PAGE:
After rain and sun, the garden is a gloriously abundant and colourful mini-paradise; great wafts of scent sweep in through the open windows and still evenings are a sumptuous sensory banquet as I wander and fondle leaves and taste the herbs, sniff the honeysuckle and roses, listen to the chatter of the housemartins under the eaves and have my eyes caught and held by bee and moth and bird and flower.
Most striking of all, at this time of year, are the self-seeded digitalis, foxgloves, their pink and white spires climbing to the sky out of the dense green foliage at their feet, graceful forms in the dusk, their finger-fitting flowers even this late sucking in the bumble bees. I recall that every single part of this ‘witch’s gloves’ plant is toxic, with poisonous leaves, stem, flowers, roots and seeds, and find myself thinking of belladonna, the deadly nightshade, and strychnos nux-vomica, the strychnine tree of India, both of which also have the ability in all or most of their parts to kill humans and animals. There are two superbly symbolic passages about the deadly nightshade in L.P. Hartley’s The Go-Between, where the young and naïve Leo finds himself fascinated by and drawn to a rampant specimen in a ruined outhouse, an emblem of the enduring destructive power of the fabulously-seductive and forbidden adult relationship to which Leo plays pander.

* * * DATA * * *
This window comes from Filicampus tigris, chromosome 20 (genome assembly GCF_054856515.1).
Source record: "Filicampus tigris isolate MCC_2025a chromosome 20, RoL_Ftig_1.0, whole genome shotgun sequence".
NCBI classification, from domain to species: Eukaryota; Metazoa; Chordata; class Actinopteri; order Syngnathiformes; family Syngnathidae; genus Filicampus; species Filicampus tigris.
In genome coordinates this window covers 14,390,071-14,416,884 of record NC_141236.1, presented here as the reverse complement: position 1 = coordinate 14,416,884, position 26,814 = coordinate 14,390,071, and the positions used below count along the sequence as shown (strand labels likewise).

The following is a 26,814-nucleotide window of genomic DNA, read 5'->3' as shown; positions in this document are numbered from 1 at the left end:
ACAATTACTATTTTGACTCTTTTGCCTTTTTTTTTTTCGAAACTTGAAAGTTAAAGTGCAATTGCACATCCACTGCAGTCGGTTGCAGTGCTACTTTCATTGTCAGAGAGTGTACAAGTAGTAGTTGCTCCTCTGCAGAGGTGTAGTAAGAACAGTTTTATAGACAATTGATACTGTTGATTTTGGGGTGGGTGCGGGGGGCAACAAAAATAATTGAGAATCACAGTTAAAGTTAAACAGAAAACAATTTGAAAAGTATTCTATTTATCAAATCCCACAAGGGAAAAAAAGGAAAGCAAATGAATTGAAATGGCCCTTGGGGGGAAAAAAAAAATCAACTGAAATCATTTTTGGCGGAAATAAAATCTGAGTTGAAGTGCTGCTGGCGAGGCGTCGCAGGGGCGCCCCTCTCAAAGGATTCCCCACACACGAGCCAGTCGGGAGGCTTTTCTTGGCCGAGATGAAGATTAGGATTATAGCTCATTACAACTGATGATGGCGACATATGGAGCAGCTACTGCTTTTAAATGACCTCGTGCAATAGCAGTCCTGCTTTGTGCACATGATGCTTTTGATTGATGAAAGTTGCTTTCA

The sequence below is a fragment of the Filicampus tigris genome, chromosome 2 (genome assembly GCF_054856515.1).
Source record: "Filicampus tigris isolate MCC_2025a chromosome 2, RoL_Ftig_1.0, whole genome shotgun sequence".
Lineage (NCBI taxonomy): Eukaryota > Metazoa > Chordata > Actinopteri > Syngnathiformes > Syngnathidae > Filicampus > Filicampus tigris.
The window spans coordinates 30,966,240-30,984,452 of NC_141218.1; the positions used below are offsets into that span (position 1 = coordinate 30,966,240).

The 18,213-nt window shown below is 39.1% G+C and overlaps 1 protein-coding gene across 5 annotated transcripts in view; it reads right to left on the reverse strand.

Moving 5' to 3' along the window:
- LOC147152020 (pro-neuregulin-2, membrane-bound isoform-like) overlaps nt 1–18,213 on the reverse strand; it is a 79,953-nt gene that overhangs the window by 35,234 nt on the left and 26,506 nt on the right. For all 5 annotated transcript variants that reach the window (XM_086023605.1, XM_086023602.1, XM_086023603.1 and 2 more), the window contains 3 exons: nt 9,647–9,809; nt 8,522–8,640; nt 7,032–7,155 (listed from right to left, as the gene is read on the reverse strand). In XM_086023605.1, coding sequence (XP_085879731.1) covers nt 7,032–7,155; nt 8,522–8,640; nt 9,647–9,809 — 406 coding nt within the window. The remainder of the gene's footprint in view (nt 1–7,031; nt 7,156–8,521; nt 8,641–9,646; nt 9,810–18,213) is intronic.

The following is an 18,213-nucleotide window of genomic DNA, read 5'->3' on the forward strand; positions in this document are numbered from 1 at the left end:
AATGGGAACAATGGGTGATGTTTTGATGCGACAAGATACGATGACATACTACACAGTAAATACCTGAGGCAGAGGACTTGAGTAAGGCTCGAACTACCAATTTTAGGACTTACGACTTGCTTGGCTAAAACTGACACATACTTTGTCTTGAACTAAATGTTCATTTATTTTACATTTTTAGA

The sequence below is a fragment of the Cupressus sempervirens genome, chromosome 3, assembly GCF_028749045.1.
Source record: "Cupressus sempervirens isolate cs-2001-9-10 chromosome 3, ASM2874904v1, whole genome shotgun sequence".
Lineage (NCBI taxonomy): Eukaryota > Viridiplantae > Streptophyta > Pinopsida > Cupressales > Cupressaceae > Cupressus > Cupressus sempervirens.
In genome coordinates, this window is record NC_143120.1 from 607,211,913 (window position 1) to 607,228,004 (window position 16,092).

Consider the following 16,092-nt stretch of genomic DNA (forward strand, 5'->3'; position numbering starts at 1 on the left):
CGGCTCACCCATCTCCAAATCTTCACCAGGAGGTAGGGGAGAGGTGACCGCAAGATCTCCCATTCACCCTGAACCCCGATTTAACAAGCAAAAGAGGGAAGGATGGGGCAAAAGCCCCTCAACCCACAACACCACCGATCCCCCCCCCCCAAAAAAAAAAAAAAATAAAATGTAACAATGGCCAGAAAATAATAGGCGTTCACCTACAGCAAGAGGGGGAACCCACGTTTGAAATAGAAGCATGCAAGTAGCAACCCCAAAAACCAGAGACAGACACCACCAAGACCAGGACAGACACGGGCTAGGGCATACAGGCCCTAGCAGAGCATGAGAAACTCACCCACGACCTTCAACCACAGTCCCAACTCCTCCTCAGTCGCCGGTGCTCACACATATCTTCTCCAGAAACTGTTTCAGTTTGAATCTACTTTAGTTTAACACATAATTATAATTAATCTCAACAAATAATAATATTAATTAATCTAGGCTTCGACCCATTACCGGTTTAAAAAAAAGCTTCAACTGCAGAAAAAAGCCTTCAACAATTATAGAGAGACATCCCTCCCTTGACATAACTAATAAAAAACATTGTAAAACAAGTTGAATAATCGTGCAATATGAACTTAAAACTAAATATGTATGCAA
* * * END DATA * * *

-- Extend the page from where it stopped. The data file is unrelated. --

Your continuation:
It is interesting, however, that all of these plants, though lethal, are amongst the most potent and efficacious remedies for the homeopath, their toxicity refined almost out of existence by a shaking process called succussion. I consult my materia medica, and remind myself of what I did already know, that, in its homeopathic form, digitalis can be an effective remedy for diseases of the heart, while belladonna works on the nervous system and nux vomica has wide-ranging impact, especially on men!
A crime writer with an interest in natural poisons – in past centuries, I might have been burned as a witch! Now, I might weave such plants into a plot, as L.P. Hartley did so cleverly, and harness the evil within them for a good purpose, like a homeopath. Crime novels are packed with death-dealing stuff, but they clearly have a cathartic purpose and, as a result, are very popular.
Excuse me while I get out my pestle and mortar and crush a bit of digitalis into a story.